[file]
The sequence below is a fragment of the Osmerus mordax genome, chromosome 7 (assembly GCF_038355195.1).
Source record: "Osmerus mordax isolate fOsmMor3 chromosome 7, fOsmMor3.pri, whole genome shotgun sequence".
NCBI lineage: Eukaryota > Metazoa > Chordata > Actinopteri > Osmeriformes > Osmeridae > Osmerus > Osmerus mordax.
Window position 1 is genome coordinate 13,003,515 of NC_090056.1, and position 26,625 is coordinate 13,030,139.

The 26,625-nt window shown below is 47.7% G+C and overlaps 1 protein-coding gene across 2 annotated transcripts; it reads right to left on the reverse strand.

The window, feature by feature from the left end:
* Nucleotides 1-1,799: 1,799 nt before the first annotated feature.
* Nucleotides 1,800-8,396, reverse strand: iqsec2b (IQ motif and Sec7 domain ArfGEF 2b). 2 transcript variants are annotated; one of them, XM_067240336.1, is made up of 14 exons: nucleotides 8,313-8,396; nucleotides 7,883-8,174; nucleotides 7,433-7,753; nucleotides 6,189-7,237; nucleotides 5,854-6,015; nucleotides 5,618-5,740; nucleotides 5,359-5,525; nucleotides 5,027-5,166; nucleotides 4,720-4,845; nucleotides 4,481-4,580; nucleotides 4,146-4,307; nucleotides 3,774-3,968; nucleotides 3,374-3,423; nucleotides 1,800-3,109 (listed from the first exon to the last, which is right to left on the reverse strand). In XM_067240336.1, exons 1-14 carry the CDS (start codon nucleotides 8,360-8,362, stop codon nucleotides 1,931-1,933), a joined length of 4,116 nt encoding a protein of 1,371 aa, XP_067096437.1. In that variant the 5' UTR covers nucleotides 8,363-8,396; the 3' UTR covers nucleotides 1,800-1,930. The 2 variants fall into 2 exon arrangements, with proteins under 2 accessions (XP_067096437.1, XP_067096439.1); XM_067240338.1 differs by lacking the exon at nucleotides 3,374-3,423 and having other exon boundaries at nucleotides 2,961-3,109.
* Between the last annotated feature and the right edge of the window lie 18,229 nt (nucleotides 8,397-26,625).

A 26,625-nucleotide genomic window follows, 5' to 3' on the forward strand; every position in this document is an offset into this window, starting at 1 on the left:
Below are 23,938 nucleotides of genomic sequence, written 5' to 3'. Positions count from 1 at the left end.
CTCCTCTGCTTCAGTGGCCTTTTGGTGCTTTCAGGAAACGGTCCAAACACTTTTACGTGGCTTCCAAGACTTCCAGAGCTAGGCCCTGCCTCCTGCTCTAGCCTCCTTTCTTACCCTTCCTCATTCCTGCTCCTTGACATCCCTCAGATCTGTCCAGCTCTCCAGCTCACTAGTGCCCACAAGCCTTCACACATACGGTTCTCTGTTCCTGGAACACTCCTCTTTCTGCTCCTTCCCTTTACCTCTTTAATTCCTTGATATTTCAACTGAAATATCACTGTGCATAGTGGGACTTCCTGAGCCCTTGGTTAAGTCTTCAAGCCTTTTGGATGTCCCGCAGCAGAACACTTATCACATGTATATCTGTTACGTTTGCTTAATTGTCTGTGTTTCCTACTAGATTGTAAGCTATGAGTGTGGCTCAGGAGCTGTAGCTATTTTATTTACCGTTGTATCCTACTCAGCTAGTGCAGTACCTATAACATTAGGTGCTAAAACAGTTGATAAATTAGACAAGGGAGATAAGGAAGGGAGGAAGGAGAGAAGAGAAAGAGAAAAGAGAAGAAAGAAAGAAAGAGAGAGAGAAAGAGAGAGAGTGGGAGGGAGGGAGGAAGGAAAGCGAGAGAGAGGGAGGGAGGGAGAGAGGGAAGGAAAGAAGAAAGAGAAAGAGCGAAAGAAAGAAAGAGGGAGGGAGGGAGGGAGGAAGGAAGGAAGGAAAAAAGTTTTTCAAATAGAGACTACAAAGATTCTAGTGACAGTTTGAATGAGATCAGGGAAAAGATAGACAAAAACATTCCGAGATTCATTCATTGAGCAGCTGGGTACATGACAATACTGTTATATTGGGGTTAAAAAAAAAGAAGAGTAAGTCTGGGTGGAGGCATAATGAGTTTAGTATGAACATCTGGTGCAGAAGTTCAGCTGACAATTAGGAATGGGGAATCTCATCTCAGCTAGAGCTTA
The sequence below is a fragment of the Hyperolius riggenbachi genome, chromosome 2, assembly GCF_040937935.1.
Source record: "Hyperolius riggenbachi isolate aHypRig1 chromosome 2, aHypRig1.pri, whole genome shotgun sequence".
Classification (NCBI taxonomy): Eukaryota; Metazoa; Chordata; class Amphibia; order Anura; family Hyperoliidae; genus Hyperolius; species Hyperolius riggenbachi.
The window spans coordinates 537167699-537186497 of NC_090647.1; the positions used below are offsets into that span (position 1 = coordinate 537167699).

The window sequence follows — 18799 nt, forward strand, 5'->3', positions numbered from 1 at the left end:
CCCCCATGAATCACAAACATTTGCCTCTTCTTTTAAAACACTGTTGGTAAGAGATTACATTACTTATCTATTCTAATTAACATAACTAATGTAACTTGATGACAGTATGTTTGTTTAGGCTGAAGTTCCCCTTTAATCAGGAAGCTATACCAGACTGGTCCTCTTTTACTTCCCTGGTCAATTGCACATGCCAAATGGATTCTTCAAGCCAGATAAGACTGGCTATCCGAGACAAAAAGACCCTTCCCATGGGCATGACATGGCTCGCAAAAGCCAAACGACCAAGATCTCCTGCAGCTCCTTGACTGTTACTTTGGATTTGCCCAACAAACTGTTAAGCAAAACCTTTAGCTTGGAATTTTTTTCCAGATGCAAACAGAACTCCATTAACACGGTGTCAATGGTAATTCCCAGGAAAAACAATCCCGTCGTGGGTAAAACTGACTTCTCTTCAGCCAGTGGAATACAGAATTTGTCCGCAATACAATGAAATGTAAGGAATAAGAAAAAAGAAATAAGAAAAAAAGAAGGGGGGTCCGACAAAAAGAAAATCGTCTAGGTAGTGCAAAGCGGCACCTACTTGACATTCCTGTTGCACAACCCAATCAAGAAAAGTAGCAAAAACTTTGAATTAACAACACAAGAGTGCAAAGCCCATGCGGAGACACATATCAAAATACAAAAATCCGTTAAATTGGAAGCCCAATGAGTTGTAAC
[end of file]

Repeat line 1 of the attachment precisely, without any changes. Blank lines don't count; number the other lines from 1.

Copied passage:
The sequence below is a fragment of the Osmerus mordax genome, chromosome 7 (assembly GCF_038355195.1).